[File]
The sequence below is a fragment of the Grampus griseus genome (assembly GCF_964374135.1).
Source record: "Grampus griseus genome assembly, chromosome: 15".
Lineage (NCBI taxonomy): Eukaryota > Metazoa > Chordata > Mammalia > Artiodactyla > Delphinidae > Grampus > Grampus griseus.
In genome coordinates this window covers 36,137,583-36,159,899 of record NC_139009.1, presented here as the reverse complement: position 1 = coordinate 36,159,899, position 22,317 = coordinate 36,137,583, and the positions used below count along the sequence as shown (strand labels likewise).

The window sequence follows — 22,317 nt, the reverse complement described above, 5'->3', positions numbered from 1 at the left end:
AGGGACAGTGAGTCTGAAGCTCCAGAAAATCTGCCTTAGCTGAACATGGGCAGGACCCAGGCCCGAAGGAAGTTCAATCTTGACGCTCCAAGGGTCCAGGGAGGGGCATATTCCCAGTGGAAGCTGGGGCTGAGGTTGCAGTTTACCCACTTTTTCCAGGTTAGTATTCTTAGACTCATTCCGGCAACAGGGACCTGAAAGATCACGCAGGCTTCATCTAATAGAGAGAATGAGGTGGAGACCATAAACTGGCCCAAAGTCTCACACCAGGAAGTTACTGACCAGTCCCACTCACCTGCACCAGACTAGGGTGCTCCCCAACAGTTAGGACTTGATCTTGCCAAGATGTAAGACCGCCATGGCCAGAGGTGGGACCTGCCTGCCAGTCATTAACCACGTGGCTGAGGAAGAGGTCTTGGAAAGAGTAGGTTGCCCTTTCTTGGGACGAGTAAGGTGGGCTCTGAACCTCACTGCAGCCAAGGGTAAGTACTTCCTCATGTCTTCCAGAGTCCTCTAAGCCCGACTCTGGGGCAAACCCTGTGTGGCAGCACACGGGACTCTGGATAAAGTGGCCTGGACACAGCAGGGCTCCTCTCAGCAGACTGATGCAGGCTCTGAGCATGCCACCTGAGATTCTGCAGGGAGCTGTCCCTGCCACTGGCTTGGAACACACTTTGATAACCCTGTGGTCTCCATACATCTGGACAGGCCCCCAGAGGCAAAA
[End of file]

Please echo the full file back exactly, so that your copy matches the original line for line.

The sequence below is a fragment of the Grampus griseus genome (assembly GCF_964374135.1).
Source record: "Grampus griseus genome assembly, chromosome: 15".
Lineage (NCBI taxonomy): Eukaryota > Metazoa > Chordata > Mammalia > Artiodactyla > Delphinidae > Grampus > Grampus griseus.
In genome coordinates this window covers 36,137,583-36,159,899 of record NC_139009.1, presented here as the reverse complement: position 1 = coordinate 36,159,899, position 22,317 = coordinate 36,137,583, and the positions used below count along the sequence as shown (strand labels likewise).

The window sequence follows — 22,317 nt, the reverse complement described above, 5'->3', positions numbered from 1 at the left end:
AGGGACAGTGAGTCTGAAGCTCCAGAAAATCTGCCTTAGCTGAACATGGGCAGGACCCAGGCCCGAAGGAAGTTCAATCTTGACGCTCCAAGGGTCCAGGGAGGGGCATATTCCCAGTGGAAGCTGGGGCTGAGGTTGCAGTTTACCCACTTTTTCCAGGTTAGTATTCTTAGACTCATTCCGGCAACAGGGACCTGAAAGATCACGCAGGCTTCATCTAATAGAGAGAATGAGGTGGAGACCATAAACTGGCCCAAAGTCTCACACCAGGAAGTTACTGACCAGTCCCACTCACCTGCACCAGACTAGGGTGCTCCCCAACAGTTAGGACTTGATCTTGCCAAGATGTAAGACCGCCATGGCCAGAGGTGGGACCTGCCTGCCAGTCATTAACCACGTGGCTGAGGAAGAGGTCTTGGAAAGAGTAGGTTGCCCTTTCTTGGGACGAGTAAGGTGGGCTCTGAACCTCACTGCAGCCAAGGGTAAGTACTTCCTCATGTCTTCCAGAGTCCTCTAAGCCCGACTCTGGGGCAAACCCTGTGTGGCAGCACACGGGACTCTGGATAAAGTGGCCTGGACACAGCAGGGCTCCTCTCAGCAGACTGATGCAGGCTCTGAGCATGCCACCTGAGATTCTGCAGGGAGCTGTCCCTGCCACTGGCTTGGAACACACTTTGATAACCCTGTGGTCTCCATACATCTGGACAGGCCCCCAGAGGCAAAA